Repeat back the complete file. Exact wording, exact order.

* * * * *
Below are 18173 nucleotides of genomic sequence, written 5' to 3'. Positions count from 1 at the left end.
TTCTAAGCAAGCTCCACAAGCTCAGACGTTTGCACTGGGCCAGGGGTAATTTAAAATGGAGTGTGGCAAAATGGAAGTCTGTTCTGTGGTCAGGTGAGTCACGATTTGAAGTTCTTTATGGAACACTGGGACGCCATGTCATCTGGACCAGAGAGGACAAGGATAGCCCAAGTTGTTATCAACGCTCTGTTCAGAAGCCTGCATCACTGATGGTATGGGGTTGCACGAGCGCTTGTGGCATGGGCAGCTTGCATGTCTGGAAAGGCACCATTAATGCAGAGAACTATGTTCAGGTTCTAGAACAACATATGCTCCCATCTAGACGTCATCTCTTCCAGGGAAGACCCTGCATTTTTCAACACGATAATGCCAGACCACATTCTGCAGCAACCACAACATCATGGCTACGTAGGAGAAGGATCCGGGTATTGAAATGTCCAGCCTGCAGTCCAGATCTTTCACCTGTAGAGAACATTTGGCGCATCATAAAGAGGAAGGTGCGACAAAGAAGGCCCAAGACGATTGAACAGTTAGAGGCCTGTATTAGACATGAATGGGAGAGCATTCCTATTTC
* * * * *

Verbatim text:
Below are 18173 nucleotides of genomic sequence, written 5' to 3'. Positions count from 1 at the left end.
TTCTAAGCAAGCTCCACAAGCTCAGACGTTTGCACTGGGCCAGGGGTAATTTAAAATGGAGTGTGGCAAAATGGAAGTCTGTTCTGTGGTCAGGTGAGTCACGATTTGAAGTTCTTTATGGAACACTGGGACGCCATGTCATCTGGACCAGAGAGGACAAGGATAGCCCAAGTTGTTATCAACGCTCTGTTCAGAAGCCTGCATCACTGATGGTATGGGGTTGCACGAGCGCTTGTGGCATGGGCAGCTTGCATGTCTGGAAAGGCACCATTAATGCAGAGAACTATGTTCAGGTTCTAGAACAACATATGCTCCCATCTAGACGTCATCTCTTCCAGGGAAGACCCTGCATTTTTCAACACGATAATGCCAGACCACATTCTGCAGCAACCACAACATCATGGCTACGTAGGAGAAGGATCCGGGTATTGAAATGTCCAGCCTGCAGTCCAGATCTTTCACCTGTAGAGAACATTTGGCGCATCATAAAGAGGAAGGTGCGACAAAGAAGGCCCAAGACGATTGAACAGTTAGAGGCCTGTATTAGACATGAATGGGAGAGCATTCCTATTTC